BOSTON (03/29/2000) - Hewlett-Packard Co. will contribute US$1.8 million to help the Massachusetts Institute of Technology (MIT) create a digital archive at MIT.
HP Labs will fund the two-year project to develop the archive, which will hold the approximately 10,000 articles produced annually by MIT faculty and researchers, as well as technical reports from MIT labs and centers, according to Eric Celeste, assistant director for technology planning and administration for MIT libraries.
Most if not all of the articles will be published somewhere besides the archive -- for example, in scholarly journals -- but not all of the article's accompanying data will have made it into print, and one of the archive's chief functions will be to house that data for viewing by interested readers, according to Celeste.
For example, academics often have to pay for color plates out of their own pocket, so many plates are unpublished, Celeste said. The archive will be able to preserve those plates, as well as MPEG video clips and other data sets that surround the article, he said.
"We have, for instance, a professor who is gathering MRI (magnetic resonance imaging) images," Celeste said. "We want to make a place at the institution to host that kind of material."
For HP Labs, the archive project is an opportunity to co-develop new technologies in a market of keen interest to HP, according to Stephen Brown, marketing manager at HP Labs. The archive project may not directly yield commercial products for HP to sell, but funding the project gives HP insight into technologies relevant to future products, Brown said.
"You can call it a test bed for a lot of new developing technology in the digital library space," Brown said.
Several HP staffers will be onsite at MIT in Cambridge, Massachusetts, and between now and December, HP and MIT will determine the exact technology the archive will use. Some prototype technologies from HP Labs may be used, especially those related to document formatting, printing and databases, but commercial technologies from HP as well as other vendors will also be used, Brown said.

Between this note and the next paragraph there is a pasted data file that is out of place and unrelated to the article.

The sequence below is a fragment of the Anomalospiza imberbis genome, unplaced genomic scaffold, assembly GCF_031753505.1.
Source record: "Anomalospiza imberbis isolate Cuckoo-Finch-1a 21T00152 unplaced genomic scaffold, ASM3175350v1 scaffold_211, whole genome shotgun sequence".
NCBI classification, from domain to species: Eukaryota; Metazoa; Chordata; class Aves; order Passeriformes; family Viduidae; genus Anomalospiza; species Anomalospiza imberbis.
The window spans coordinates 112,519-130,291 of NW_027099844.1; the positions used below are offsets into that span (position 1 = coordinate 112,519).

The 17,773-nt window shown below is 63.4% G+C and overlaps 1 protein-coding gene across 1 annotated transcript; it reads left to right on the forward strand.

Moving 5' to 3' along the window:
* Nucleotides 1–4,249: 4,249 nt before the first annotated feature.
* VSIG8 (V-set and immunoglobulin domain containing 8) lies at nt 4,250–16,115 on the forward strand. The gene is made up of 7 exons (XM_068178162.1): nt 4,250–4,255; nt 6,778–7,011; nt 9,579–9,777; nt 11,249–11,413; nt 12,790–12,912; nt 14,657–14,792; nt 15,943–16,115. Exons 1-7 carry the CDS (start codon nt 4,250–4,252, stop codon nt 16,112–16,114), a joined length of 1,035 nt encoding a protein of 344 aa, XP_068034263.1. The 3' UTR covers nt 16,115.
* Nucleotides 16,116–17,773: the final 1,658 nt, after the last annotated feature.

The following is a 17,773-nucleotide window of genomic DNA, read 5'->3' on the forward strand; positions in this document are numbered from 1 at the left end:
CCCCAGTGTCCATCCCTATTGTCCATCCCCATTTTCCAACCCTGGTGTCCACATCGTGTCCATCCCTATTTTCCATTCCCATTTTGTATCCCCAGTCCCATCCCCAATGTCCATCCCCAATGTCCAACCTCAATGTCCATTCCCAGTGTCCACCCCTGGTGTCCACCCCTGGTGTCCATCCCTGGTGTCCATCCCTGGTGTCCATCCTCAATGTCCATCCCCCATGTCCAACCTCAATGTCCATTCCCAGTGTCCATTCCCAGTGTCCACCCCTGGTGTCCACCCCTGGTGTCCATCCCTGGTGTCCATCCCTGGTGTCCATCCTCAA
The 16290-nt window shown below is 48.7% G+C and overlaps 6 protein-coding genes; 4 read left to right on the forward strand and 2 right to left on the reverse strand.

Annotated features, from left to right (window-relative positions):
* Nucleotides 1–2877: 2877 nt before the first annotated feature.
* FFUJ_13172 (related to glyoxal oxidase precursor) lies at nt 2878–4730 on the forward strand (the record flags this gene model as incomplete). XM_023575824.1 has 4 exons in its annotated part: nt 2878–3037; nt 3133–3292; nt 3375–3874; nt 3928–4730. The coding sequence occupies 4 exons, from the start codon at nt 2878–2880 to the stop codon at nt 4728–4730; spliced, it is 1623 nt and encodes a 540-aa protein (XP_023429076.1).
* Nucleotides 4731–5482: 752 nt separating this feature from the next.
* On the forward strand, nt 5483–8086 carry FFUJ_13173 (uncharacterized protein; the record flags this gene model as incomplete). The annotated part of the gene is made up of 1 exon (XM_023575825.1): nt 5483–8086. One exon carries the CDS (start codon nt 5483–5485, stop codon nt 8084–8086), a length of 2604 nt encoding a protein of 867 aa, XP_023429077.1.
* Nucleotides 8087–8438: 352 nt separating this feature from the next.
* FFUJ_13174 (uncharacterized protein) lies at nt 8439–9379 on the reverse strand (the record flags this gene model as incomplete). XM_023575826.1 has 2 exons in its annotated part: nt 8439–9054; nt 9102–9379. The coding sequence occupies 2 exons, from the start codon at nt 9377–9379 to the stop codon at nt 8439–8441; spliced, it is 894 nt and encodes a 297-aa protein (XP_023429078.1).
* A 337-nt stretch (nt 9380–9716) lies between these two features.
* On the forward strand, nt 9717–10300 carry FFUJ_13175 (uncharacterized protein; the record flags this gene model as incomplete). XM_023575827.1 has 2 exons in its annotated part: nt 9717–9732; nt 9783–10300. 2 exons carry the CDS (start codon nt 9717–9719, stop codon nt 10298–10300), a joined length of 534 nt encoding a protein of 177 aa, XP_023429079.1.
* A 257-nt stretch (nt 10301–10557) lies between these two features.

One major difficulty the archive architects must confront is format obsolescence. Articles and supporting data published today may be in a format bumped into oblivion next year by new technology, and the librarians must decide how best to ensure that today's data is accessible tomorrow.
"That's an enormous problem, and we don't have the answer here yet," MIT's Celeste said. "One thing we'll do, in all likelihood, is pick formats we think will last."
But a format's longevity is no guarantee that documents written in it will always be accessible, given the pattern of releasing different versions of software. For example, many academics write in Microsoft Corp.'s Word, but Word's proprietary technology makes its different versions potentially problematic, according to Celeste.
"Microsoft Word is an incredibly unstable format. You can't predict if it will be forward or backward compatible," Celeste said. Moreover, Word documents are highly dependent on their context, such as the fonts they were created in, he said.
Formats that are easier to handle include TIF images, HTML certainly, and even Adobe Systems Inc.'s PDF, Celeste said. PDF is proprietary, but Adobe has published some of its specs, so "we can have some faith that we can unravel them if we need to over time," he said.
The archive will be introduced as a live service in September 2001, according to Celeste. Within MIT, digital certificates will be used to determine who people are and what level of access to the archive they can be granted, he said. Portions of the archive will be available to the public, but at what level and how that will be controlled has yet to be determined, he said.
Access to the architecture the archive selects, however, will be made available in some fashion to other libraries and institutions, according to Celeste.
"We're trying very much to make whatever the result is openly available," Celeste said.
The archive can be found at http://web.mit.edu/dspace/.